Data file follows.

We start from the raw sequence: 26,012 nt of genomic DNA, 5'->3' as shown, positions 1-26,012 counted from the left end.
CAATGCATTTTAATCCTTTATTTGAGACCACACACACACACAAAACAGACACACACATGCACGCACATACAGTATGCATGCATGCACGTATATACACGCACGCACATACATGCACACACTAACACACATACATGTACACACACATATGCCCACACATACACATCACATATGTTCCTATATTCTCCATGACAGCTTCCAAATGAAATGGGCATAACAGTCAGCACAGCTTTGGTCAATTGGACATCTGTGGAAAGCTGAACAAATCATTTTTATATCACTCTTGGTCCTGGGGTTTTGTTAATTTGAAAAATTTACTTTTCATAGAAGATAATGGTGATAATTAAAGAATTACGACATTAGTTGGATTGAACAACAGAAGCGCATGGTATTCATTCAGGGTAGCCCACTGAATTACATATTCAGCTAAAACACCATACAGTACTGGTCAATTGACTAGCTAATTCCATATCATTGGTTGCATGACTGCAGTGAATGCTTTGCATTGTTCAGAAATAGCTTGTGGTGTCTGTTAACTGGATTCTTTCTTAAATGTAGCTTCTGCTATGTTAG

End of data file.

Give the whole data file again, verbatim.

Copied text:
We start from the raw sequence: 26,012 nt of genomic DNA, 5'->3' as shown, positions 1-26,012 counted from the left end.
CAATGCATTTTAATCCTTTATTTGAGACCACACACACACACAAAACAGACACACACATGCACGCACATACAGTATGCATGCATGCACGTATATACACGCACGCACATACATGCACACACTAACACACATACATGTACACACACATATGCCCACACATACACATCACATATGTTCCTATATTCTCCATGACAGCTTCCAAATGAAATGGGCATAACAGTCAGCACAGCTTTGGTCAATTGGACATCTGTGGAAAGCTGAACAAATCATTTTTATATCACTCTTGGTCCTGGGGTTTTGTTAATTTGAAAAATTTACTTTTCATAGAAGATAATGGTGATAATTAAAGAATTACGACATTAGTTGGATTGAACAACAGAAGCGCATGGTATTCATTCAGGGTAGCCCACTGAATTACATATTCAGCTAAAACACCATACAGTACTGGTCAATTGACTAGCTAATTCCATATCATTGGTTGCATGACTGCAGTGAATGCTTTGCATTGTTCAGAAATAGCTTGTGGTGTCTGTTAACTGGATTCTTTCTTAAATGTAGCTTCTGCTATGTTAG